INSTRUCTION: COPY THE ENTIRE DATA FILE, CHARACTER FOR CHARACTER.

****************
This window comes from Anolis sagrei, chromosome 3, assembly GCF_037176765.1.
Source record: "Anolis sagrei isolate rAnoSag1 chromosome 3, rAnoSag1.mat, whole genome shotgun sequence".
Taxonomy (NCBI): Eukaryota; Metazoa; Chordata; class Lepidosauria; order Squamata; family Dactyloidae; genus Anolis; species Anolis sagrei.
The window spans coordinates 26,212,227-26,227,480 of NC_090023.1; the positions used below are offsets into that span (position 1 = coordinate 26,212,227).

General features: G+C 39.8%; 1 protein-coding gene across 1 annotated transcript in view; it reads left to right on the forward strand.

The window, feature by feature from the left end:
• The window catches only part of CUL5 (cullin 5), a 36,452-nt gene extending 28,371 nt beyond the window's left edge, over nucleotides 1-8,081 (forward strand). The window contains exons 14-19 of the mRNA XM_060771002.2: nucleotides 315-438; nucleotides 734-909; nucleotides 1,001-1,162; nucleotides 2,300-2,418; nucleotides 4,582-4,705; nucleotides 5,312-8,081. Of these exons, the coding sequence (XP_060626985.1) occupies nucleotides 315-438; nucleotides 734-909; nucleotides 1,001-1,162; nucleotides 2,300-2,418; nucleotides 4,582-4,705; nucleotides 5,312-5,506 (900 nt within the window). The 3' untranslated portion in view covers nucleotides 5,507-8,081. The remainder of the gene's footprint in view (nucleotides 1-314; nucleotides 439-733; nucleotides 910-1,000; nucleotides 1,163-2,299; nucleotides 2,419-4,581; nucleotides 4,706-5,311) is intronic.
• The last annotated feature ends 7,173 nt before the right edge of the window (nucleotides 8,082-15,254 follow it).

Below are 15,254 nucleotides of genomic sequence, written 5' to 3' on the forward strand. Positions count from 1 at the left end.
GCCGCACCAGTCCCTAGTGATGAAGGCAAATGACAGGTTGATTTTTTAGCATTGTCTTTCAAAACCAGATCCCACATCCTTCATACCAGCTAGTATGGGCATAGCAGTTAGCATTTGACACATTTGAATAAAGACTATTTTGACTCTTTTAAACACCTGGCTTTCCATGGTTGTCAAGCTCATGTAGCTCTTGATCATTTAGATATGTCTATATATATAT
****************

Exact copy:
This window comes from Anolis sagrei, chromosome 3, assembly GCF_037176765.1.
Source record: "Anolis sagrei isolate rAnoSag1 chromosome 3, rAnoSag1.mat, whole genome shotgun sequence".
Taxonomy (NCBI): Eukaryota; Metazoa; Chordata; class Lepidosauria; order Squamata; family Dactyloidae; genus Anolis; species Anolis sagrei.
The window spans coordinates 26,212,227-26,227,480 of NC_090023.1; the positions used below are offsets into that span (position 1 = coordinate 26,212,227).

General features: G+C 39.8%; 1 protein-coding gene across 1 annotated transcript in view; it reads left to right on the forward strand.

The window, feature by feature from the left end:
• The window catches only part of CUL5 (cullin 5), a 36,452-nt gene extending 28,371 nt beyond the window's left edge, over nucleotides 1-8,081 (forward strand). The window contains exons 14-19 of the mRNA XM_060771002.2: nucleotides 315-438; nucleotides 734-909; nucleotides 1,001-1,162; nucleotides 2,300-2,418; nucleotides 4,582-4,705; nucleotides 5,312-8,081. Of these exons, the coding sequence (XP_060626985.1) occupies nucleotides 315-438; nucleotides 734-909; nucleotides 1,001-1,162; nucleotides 2,300-2,418; nucleotides 4,582-4,705; nucleotides 5,312-5,506 (900 nt within the window). The 3' untranslated portion in view covers nucleotides 5,507-8,081. The remainder of the gene's footprint in view (nucleotides 1-314; nucleotides 439-733; nucleotides 910-1,000; nucleotides 1,163-2,299; nucleotides 2,419-4,581; nucleotides 4,706-5,311) is intronic.
• The last annotated feature ends 7,173 nt before the right edge of the window (nucleotides 8,082-15,254 follow it).

Below are 15,254 nucleotides of genomic sequence, written 5' to 3' on the forward strand. Positions count from 1 at the left end.
GCCGCACCAGTCCCTAGTGATGAAGGCAAATGACAGGTTGATTTTTTAGCATTGTCTTTCAAAACCAGATCCCACATCCTTCATACCAGCTAGTATGGGCATAGCAGTTAGCATTTGACACATTTGAATAAAGACTATTTTGACTCTTTTAAACACCTGGCTTTCCATGGTTGTCAAGCTCATGTAGCTCTTGATCATTTAGATATGTCTATATATATAT